Aug. 17, 2018
43,472 applied for admission (6 percent more than last year and the 13th consecutive year in which applications have increased) 9,519, or 22 percent, were admitted 4,295 are expected to enroll 62 percent female, 38...Read More
Aug. 17, 2018
A lawsuit that claims UNC uses race unfairly in admissions decisions has cost the University $16.8 million to defend, and that will go higher as the case proceeds in U.S. District Court for the Middle...Read More
July 24, 2018
Mary Sue Coleman ’69 (PhD), a national leader in higher education and president of the Association of American Universities, returns to campus in late November to discuss “The Educated Citizenry: An Endangered Species?” Coleman will...Read More
The University is helping launch a new alliance that aims to make a college degree possible for more students, regardless of their ability to pay.
The effort — the American Talent Initiative, which is being supported by Bloomberg Philanthropies — aims by 2025 to attract, enroll and graduate 50,000 additional high-achieving, lower-income high school students at the 270 U.S. colleges and universities with the nation’s highest graduation rates. Thirty institutions, including other public flagship schools, private universities and liberal arts colleges, make up the founding members; more top-performing campuses are expected to be added later.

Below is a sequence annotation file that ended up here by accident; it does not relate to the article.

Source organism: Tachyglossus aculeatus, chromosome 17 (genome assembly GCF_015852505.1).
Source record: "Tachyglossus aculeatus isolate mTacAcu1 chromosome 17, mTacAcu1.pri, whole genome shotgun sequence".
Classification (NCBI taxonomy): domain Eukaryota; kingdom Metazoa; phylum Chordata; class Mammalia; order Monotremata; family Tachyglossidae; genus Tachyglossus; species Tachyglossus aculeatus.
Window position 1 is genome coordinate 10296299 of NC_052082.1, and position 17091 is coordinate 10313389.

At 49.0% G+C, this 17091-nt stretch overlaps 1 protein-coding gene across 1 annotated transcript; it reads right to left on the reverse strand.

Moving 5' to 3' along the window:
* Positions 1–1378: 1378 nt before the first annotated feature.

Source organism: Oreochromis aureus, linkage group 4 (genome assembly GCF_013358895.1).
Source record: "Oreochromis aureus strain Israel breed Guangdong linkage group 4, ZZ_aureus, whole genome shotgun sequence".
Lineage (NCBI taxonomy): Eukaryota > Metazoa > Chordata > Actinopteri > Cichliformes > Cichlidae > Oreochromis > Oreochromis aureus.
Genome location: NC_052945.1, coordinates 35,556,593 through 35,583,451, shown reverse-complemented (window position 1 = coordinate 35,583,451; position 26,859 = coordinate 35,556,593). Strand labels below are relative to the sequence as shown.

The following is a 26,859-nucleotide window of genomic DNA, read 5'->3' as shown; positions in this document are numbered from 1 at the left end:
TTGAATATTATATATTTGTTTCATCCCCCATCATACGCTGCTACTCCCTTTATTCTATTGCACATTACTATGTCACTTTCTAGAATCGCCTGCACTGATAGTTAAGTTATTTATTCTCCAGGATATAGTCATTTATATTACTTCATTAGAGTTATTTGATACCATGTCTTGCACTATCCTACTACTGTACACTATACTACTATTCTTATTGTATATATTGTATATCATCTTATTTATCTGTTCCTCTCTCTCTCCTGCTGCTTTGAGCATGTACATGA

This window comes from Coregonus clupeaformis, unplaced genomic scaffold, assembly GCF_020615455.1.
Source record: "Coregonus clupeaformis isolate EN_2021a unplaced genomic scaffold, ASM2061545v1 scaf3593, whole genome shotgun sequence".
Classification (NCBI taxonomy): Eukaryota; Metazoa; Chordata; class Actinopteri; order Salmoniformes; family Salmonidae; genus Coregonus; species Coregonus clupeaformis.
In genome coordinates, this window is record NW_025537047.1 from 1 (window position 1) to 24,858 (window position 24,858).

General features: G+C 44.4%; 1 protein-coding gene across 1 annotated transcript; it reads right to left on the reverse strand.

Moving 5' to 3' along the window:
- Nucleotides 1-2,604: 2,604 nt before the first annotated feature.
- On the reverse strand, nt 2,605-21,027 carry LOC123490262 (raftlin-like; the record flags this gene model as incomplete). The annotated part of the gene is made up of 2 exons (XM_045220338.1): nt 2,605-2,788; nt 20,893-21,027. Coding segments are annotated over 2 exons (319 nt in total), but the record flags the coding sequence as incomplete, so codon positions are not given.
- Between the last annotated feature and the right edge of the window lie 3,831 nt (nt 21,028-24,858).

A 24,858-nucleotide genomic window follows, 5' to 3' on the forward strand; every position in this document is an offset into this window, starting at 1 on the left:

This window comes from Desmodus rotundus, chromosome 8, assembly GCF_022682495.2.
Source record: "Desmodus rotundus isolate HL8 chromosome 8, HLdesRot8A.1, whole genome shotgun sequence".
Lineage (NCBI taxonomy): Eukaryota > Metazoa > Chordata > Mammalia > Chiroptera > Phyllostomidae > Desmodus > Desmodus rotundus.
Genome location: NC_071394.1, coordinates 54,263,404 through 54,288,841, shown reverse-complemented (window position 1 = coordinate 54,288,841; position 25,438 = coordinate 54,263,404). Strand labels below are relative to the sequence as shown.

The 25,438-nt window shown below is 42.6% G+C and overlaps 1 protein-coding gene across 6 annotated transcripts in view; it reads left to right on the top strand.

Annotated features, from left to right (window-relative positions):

Each year, an estimated 12,500 lower-income high school graduates with outstanding academic credentials do not attend a school where at least 70 percent of students graduate. Research shows that when such students attend schools with strong graduation rates, they are more likely to earn degrees and find leadership opportunities.
“For over a decade, through the Carolina Covenant, we have offered low-income students the opportunity to graduate without debt,” Chancellor Carol L. Folt said. “The program’s academic and wellness support services have fostered student success and helped improve graduation rates.”
Carolina also meets 100 percent of the documented need of undergraduates qualifying for need-based aid who apply on time, meeting more than two-thirds of that need with grants and scholarships. It remains, Folt noted, “one of the country’s few public universities that is both need-blind in admissions and meets the full financial need of every eligible student we admit.”
Other founding initiative members include Duke University, Davidson College and the flagship publics in California, Michigan, Texas and Maryland. Bloomberg Philanthropies awarded a $1.7 million, multiyear grant to the initiative, which is co-managed by the Aspen Institute’s College Excellence Program and Ithaka S+R. Both not-for-profit organizations will study practices that lead to measurable progress and report results in regular publications. Founding members will share best practices about recruiting and supporting lower-income students and contributing to research to help other schools succeed.